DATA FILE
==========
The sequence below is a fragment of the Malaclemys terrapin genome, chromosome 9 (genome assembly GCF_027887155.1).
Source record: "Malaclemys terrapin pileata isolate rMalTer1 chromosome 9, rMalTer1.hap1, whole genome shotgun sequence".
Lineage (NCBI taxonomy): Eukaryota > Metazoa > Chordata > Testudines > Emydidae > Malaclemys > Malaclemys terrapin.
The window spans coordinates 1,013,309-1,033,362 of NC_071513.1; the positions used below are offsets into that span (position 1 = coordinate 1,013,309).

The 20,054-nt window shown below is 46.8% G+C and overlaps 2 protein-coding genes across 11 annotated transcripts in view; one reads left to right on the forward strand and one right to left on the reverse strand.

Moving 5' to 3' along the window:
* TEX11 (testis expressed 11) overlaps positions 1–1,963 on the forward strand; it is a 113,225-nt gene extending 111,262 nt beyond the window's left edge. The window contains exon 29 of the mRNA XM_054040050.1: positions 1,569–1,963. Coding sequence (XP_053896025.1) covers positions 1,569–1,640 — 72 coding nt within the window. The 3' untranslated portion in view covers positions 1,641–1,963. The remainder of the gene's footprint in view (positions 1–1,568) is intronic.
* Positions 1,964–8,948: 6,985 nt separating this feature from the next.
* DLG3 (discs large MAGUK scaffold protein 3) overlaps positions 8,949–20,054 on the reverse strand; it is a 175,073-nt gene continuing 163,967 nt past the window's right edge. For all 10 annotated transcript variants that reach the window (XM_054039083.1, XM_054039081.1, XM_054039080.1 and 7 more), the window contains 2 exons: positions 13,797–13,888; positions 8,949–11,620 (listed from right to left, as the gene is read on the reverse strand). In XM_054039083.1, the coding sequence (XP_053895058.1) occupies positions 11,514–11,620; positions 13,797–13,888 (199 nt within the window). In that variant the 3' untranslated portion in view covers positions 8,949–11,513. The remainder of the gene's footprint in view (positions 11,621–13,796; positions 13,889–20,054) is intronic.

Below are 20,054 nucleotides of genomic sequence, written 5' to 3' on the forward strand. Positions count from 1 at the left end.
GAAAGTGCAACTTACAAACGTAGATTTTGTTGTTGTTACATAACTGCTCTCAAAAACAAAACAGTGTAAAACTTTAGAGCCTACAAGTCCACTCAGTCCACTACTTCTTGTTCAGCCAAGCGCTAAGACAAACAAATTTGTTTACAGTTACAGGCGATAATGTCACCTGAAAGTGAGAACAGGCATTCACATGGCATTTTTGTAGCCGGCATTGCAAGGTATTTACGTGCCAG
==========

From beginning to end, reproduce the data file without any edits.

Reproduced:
The sequence below is a fragment of the Malaclemys terrapin genome, chromosome 9 (genome assembly GCF_027887155.1).
Source record: "Malaclemys terrapin pileata isolate rMalTer1 chromosome 9, rMalTer1.hap1, whole genome shotgun sequence".
Lineage (NCBI taxonomy): Eukaryota > Metazoa > Chordata > Testudines > Emydidae > Malaclemys > Malaclemys terrapin.
The window spans coordinates 1,013,309-1,033,362 of NC_071513.1; the positions used below are offsets into that span (position 1 = coordinate 1,013,309).

The 20,054-nt window shown below is 46.8% G+C and overlaps 2 protein-coding genes across 11 annotated transcripts in view; one reads left to right on the forward strand and one right to left on the reverse strand.

Moving 5' to 3' along the window:
* TEX11 (testis expressed 11) overlaps positions 1–1,963 on the forward strand; it is a 113,225-nt gene extending 111,262 nt beyond the window's left edge. The window contains exon 29 of the mRNA XM_054040050.1: positions 1,569–1,963. Coding sequence (XP_053896025.1) covers positions 1,569–1,640 — 72 coding nt within the window. The 3' untranslated portion in view covers positions 1,641–1,963. The remainder of the gene's footprint in view (positions 1–1,568) is intronic.
* Positions 1,964–8,948: 6,985 nt separating this feature from the next.
* DLG3 (discs large MAGUK scaffold protein 3) overlaps positions 8,949–20,054 on the reverse strand; it is a 175,073-nt gene continuing 163,967 nt past the window's right edge. For all 10 annotated transcript variants that reach the window (XM_054039083.1, XM_054039081.1, XM_054039080.1 and 7 more), the window contains 2 exons: positions 13,797–13,888; positions 8,949–11,620 (listed from right to left, as the gene is read on the reverse strand). In XM_054039083.1, the coding sequence (XP_053895058.1) occupies positions 11,514–11,620; positions 13,797–13,888 (199 nt within the window). In that variant the 3' untranslated portion in view covers positions 8,949–11,513. The remainder of the gene's footprint in view (positions 11,621–13,796; positions 13,889–20,054) is intronic.

Below are 20,054 nucleotides of genomic sequence, written 5' to 3' on the forward strand. Positions count from 1 at the left end.
GAAAGTGCAACTTACAAACGTAGATTTTGTTGTTGTTACATAACTGCTCTCAAAAACAAAACAGTGTAAAACTTTAGAGCCTACAAGTCCACTCAGTCCACTACTTCTTGTTCAGCCAAGCGCTAAGACAAACAAATTTGTTTACAGTTACAGGCGATAATGTCACCTGAAAGTGAGAACAGGCATTCACATGGCATTTTTGTAGCCGGCATTGCAAGGTATTTACGTGCCAG